There are 7.125 billion people in the world. Each person is a unique, complex individual with their own likes and dislikes. Unfortunately, less than 50% of global businesses offer personalized customer service, despite a desire from 70% of customers. And while 69% of customers expect businesses to link communication channels together in real time, only 38% of businesses offer that.
However, there’s an inherent danger in generalizing global customer service, partly because expectations vary from country to country. For example, in Japan, customers experience omotenashi, or the absolute dedication of service to a customer and their needs. In South Africa, customer service employees are expected adhere to the principles of Batho Pele (People First), which include high levels of courtesy and service standards. But in Eastern Europe, customer service representatives view service as more of transaction than a relationship, putting customers on hold without asking and addressing customers in a direct manner.
But meeting cultural expectations is just one of the many challenges of global customer service.
Listed below are some of the common challenges global customers face, along with a solution to each of them.
Challenge: Response time and resolution
If there’s one universal customer service complaint, it’s waiting on hold. Over 60% of global customers are frustrated by waiting on hold for a long time, but what constitutes a long time will vary from country to country:
- Less than half of German customers think response times are “good” or “excellent.”
- French customers think their phone calls should be answered immediately. In fact, 73% of French consumers expect an immediate response on any channel, and they expect their problem to be solved then and there.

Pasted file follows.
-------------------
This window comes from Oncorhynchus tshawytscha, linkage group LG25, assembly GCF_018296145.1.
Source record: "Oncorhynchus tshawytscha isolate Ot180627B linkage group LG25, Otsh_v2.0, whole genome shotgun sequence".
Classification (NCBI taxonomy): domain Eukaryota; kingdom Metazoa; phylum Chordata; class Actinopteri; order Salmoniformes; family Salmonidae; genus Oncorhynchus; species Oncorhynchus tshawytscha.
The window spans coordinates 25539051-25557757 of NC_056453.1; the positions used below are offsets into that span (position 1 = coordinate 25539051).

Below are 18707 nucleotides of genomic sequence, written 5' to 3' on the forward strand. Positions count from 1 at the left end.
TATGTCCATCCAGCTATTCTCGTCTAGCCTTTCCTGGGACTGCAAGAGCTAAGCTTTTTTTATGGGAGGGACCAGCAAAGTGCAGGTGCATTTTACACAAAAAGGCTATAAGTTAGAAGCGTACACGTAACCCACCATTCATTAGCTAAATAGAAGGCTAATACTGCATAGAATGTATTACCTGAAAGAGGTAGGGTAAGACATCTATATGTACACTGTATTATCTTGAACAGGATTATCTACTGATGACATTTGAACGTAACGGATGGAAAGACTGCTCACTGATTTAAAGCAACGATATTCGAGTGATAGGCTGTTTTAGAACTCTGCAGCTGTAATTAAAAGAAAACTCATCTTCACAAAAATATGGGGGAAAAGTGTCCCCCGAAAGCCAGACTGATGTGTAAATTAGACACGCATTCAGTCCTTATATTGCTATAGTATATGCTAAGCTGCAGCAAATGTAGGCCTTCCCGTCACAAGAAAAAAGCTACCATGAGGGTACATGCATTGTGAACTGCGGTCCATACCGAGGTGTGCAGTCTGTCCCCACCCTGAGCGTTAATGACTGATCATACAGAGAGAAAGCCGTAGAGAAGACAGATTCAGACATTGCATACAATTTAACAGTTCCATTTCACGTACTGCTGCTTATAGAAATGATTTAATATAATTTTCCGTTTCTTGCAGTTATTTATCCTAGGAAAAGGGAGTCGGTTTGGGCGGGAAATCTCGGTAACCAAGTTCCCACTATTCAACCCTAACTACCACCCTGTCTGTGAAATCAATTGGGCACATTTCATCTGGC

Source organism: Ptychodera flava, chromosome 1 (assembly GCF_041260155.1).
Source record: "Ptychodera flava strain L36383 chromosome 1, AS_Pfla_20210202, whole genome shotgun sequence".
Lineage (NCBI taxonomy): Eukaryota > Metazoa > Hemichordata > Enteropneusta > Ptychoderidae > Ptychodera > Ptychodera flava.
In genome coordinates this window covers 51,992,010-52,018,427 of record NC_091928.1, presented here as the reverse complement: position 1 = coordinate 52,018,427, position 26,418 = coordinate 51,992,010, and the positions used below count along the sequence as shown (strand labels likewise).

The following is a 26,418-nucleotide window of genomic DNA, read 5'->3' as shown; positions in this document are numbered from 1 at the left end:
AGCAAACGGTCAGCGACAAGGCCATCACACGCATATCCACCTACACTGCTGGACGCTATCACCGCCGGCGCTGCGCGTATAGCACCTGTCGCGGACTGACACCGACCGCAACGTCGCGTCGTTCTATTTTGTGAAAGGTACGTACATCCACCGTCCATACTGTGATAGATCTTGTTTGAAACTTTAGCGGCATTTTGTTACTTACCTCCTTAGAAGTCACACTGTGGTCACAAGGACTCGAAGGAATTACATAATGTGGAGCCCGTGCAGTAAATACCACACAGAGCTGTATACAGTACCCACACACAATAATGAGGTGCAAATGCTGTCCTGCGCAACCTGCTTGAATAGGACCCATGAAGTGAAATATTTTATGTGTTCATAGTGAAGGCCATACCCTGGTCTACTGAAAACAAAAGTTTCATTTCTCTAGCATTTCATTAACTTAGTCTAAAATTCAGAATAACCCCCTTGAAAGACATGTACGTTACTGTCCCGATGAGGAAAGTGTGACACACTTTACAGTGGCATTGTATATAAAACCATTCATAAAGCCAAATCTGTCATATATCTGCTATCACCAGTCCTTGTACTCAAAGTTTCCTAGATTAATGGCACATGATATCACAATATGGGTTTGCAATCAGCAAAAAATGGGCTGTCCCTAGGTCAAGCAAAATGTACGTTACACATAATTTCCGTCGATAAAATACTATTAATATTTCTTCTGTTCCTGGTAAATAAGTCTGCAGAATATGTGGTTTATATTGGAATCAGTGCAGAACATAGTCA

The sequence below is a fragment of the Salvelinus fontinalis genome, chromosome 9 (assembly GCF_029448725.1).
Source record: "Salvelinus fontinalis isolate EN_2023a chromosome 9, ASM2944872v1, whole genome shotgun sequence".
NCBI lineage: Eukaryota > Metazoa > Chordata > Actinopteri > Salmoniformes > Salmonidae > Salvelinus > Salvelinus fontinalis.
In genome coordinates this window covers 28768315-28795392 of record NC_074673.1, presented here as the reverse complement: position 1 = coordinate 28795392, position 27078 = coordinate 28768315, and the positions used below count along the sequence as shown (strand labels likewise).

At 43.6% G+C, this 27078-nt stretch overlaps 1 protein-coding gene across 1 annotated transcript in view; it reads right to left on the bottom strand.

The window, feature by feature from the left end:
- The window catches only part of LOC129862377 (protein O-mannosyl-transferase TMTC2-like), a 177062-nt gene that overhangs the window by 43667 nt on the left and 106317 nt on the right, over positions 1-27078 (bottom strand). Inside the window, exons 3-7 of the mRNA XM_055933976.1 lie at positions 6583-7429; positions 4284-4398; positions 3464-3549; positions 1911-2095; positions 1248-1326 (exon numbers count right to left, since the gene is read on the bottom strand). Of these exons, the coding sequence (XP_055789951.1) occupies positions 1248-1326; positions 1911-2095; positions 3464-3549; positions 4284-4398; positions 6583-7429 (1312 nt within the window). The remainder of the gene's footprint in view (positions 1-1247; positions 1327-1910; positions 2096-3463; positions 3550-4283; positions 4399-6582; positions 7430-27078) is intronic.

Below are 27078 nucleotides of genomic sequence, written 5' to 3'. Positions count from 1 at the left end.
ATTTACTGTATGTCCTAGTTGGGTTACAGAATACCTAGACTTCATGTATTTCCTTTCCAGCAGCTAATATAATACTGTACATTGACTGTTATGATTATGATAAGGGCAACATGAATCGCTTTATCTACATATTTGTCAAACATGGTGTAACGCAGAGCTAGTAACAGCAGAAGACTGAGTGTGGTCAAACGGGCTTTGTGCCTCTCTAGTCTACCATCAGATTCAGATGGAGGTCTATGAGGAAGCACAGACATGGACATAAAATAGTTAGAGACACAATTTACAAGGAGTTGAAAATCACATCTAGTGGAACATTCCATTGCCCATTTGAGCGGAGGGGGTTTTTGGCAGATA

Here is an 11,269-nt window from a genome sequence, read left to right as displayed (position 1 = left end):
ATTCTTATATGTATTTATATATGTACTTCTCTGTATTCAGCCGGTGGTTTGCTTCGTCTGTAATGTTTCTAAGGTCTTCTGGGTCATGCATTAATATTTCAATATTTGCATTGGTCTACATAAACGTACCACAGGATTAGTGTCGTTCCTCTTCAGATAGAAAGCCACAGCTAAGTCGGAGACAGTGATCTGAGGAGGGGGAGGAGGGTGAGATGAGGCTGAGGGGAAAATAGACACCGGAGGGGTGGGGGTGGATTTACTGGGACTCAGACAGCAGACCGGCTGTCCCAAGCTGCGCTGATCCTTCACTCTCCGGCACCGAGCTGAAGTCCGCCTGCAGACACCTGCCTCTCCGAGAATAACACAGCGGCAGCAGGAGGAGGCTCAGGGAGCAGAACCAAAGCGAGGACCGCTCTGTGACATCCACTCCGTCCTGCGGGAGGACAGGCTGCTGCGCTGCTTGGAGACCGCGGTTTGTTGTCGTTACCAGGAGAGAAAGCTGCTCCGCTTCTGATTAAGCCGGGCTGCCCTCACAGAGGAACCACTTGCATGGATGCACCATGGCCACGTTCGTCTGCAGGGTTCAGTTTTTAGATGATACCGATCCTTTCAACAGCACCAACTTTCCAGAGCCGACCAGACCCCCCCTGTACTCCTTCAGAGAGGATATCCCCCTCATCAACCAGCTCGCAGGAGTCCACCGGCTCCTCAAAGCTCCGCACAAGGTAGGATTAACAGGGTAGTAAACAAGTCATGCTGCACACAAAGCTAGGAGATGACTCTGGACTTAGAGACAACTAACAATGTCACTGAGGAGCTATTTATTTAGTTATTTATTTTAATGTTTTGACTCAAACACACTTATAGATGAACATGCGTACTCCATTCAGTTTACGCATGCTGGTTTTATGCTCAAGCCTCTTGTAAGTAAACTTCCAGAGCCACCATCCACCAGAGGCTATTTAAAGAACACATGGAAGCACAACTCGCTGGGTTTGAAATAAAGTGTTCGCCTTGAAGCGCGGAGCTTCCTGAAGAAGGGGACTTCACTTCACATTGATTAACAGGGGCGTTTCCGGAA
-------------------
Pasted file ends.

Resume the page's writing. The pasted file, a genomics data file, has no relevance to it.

- Brazilian customers have high standards that appear to be met—81% think the speed of response is either “good” or “excellent,” and 82% rate resolution the same way.
- Only 35% of British consumers are satisfied with the speed of response, and only 36% are satisfied with resolution
- South African customers expect an answer to their phone call in under three minutes.
- Only 30% of Japanese customers expect an answer right away, compared to a global average of 50%.
Solution: Automation and time-based routing to other agents
As listed above, many global customers expect answers to their questions almost immediately. When they receive poor service, 66% of global consumers will stop doing business one brand and switch to another. However, agents are only available so many hours in a day, and not all calls may require human intervention. Automated time-based routing can immediately direct callers to other available agents. Alternatively, automation provides customers with the option to self-serve, which 40% of customers would prefer. Either way, an automated communication solution ensures customers get the answers they need when they need it.
Challenge: Channel preference
You might think phone would be the preferred international communication channel, but that’s not the case. Over 35% of European consumers think the phone delivers the worst customer experience, and about two-thirds of American, British and Australian customers will only use the phone as a last resort. In fact, several other countries use other customer service channels:
- While most Australian customers (59%) use the phone, they also use alternative channels like self-service (33%) and live chat (21%).
- Over 60% of Brazilians will try any channel available to get their problem solved quickly.
- Over half of Japanese customers would be willing to use self-service channels to solve their problem.
- 81% of Asian consumers like to resolve problems online.
- South Africans prefer phone calls when interacting with a contact center.
Solution: Engage with customers using SMS
A study conducted by Harris Poll and commissioned by OneReach found that 64% of American consumerswould rather text than call for customer service. While the poll was strictly limited to the United States, the use of and preference for text message spans across the world. Over 75% of cell phone owners worldwide use text messaging, and for some of the poorest countries in the world, texting is the most used feature on their phone. Although global restrictions may vary, the high usage of SMS and the global preference for any channel other than phone make SMS a strong, affordable global customer service channel.
Challenge: Consistency across channels and agents
Another global service complaint is having to repeat problems. Over 65% of customers are frustrated by having to contact a company multiple times for the same reason, and 55% are frustrated by having to repeat their problem to multiple agents across multiple channels.